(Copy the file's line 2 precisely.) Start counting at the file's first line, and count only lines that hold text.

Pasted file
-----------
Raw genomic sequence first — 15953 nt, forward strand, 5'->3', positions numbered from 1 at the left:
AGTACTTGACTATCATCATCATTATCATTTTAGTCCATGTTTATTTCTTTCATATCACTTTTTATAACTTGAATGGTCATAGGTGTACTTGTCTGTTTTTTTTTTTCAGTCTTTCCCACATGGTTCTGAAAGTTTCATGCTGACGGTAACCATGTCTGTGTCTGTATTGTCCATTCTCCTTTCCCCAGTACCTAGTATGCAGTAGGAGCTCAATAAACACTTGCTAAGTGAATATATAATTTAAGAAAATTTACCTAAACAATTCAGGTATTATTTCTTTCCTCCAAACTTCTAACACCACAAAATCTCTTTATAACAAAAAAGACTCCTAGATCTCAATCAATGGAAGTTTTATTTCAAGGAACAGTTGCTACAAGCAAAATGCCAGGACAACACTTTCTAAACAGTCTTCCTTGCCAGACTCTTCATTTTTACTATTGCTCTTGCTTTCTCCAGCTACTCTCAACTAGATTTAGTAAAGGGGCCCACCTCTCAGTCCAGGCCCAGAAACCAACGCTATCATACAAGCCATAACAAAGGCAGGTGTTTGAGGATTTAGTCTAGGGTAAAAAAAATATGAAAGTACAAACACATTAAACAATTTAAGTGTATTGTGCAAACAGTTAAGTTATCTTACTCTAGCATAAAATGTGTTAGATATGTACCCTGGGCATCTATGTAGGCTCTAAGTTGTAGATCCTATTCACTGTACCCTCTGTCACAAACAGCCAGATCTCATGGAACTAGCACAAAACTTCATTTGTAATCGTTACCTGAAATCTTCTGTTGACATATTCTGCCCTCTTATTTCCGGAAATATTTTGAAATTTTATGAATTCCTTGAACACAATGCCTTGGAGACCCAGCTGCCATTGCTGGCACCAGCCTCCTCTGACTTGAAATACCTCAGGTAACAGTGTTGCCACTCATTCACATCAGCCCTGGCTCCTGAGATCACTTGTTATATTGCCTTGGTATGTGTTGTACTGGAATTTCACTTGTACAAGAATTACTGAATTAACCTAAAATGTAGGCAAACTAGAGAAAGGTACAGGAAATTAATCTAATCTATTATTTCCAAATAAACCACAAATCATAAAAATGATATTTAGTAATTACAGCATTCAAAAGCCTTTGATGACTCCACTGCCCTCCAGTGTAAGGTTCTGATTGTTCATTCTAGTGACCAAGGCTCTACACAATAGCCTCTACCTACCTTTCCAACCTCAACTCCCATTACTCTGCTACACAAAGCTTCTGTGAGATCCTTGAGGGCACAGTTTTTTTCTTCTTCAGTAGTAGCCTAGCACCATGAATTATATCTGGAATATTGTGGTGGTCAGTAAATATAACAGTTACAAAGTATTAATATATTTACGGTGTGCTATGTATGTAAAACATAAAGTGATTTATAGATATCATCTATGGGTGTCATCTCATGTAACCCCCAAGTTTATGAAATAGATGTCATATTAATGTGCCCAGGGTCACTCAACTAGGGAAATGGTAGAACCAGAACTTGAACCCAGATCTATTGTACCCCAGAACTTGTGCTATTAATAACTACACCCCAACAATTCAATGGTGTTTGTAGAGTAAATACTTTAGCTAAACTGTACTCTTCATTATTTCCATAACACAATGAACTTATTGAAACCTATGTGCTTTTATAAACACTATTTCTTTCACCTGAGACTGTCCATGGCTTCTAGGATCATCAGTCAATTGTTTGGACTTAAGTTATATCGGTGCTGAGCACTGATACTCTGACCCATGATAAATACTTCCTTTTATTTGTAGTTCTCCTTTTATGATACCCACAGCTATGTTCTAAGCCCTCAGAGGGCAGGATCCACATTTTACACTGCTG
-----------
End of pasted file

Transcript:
AGTACTTGACTATCATCATCATTATCATTTTAGTCCATGTTTATTTCTTTCATATCACTTTTTATAACTTGAATGGTCATAGGTGTACTTGTCTGTTTTTTTTTTTCAGTCTTTCCCACATGGTTCTGAAAGTTTCATGCTGACGGTAACCATGTCTGTGTCTGTATTGTCCATTCTCCTTTCCCCAGTACCTAGTATGCAGTAGGAGCTCAATAAACACTTGCTAAGTGAATATATAATTTAAGAAAATTTACCTAAACAATTCAGGTATTATTTCTTTCCTCCAAACTTCTAACACCACAAAATCTCTTTATAACAAAAAAGACTCCTAGATCTCAATCAATGGAAGTTTTATTTCAAGGAACAGTTGCTACAAGCAAAATGCCAGGACAACACTTTCTAAACAGTCTTCCTTGCCAGACTCTTCATTTTTACTATTGCTCTTGCTTTCTCCAGCTACTCTCAACTAGATTTAGTAAAGGGGCCCACCTCTCAGTCCAGGCCCAGAAACCAACGCTATCATACAAGCCATAACAAAGGCAGGTGTTTGAGGATTTAGTCTAGGGTAAAAAAAATATGAAAGTACAAACACATTAAACAATTTAAGTGTATTGTGCAAACAGTTAAGTTATCTTACTCTAGCATAAAATGTGTTAGATATGTACCCTGGGCATCTATGTAGGCTCTAAGTTGTAGATCCTATTCACTGTACCCTCTGTCACAAACAGCCAGATCTCATGGAACTAGCACAAAACTTCATTTGTAATCGTTACCTGAAATCTTCTGTTGACATATTCTGCCCTCTTATTTCCGGAAATATTTTGAAATTTTATGAATTCCTTGAACACAATGCCTTGGAGACCCAGCTGCCATTGCTGGCACCAGCCTCCTCTGACTTGAAATACCTCAGGTAACAGTGTTGCCACTCATTCACATCAGCCCTGGCTCCTGAGATCACTTGTTATATTGCCTTGGTATGTGTTGTACTGGAATTTCACTTGTACAAGAATTACTGAATTAACCTAAAATGTAGGCAAACTAGAGAAAGGTACAGGAAATTAATCTAATCTATTATTTCCAAATAAACCACAAATCATAAAAATGATATTTAGTAATTACAGCATTCAAAAGCCTTTGATGACTCCACTGCCCTCCAGTGTAAGGTTCTGATTGTTCATTCTAGTGACCAAGGCTCTACACAATAGCCTCTACCTACCTTTCCAACCTCAACTCCCATTACTCTGCTACACAAAGCTTCTGTGAGATCCTTGAGGGCACAGTTTTTTTCTTCTTCAGTAGTAGCCTAGCACCATGAATTATATCTGGAATATTGTGGTGGTCAGTAAATATAACAGTTACAAAGTATTAATATATTTACGGTGTGCTATGTATGTAAAACATAAAGTGATTTATAGATATCATCTATGGGTGTCATCTCATGTAACCCCCAAGTTTATGAAATAGATGTCATATTAATGTGCCCAGGGTCACTCAACTAGGGAAATGGTAGAACCAGAACTTGAACCCAGATCTATTGTACCCCAGAACTTGTGCTATTAATAACTACACCCCAACAATTCAATGGTGTTTGTAGAGTAAATACTTTAGCTAAACTGTACTCTTCATTATTTCCATAACACAATGAACTTATTGAAACCTATGTGCTTTTATAAACACTATTTCTTTCACCTGAGACTGTCCATGGCTTCTAGGATCATCAGTCAATTGTTTGGACTTAAGTTATATCGGTGCTGAGCACTGATACTCTGACCCATGATAAATACTTCCTTTTATTTGTAGTTCTCCTTTTATGATACCCACAGCTATGTTCTAAGCCCTCAGAGGGCAGGATCCACATTTTACACTGCTG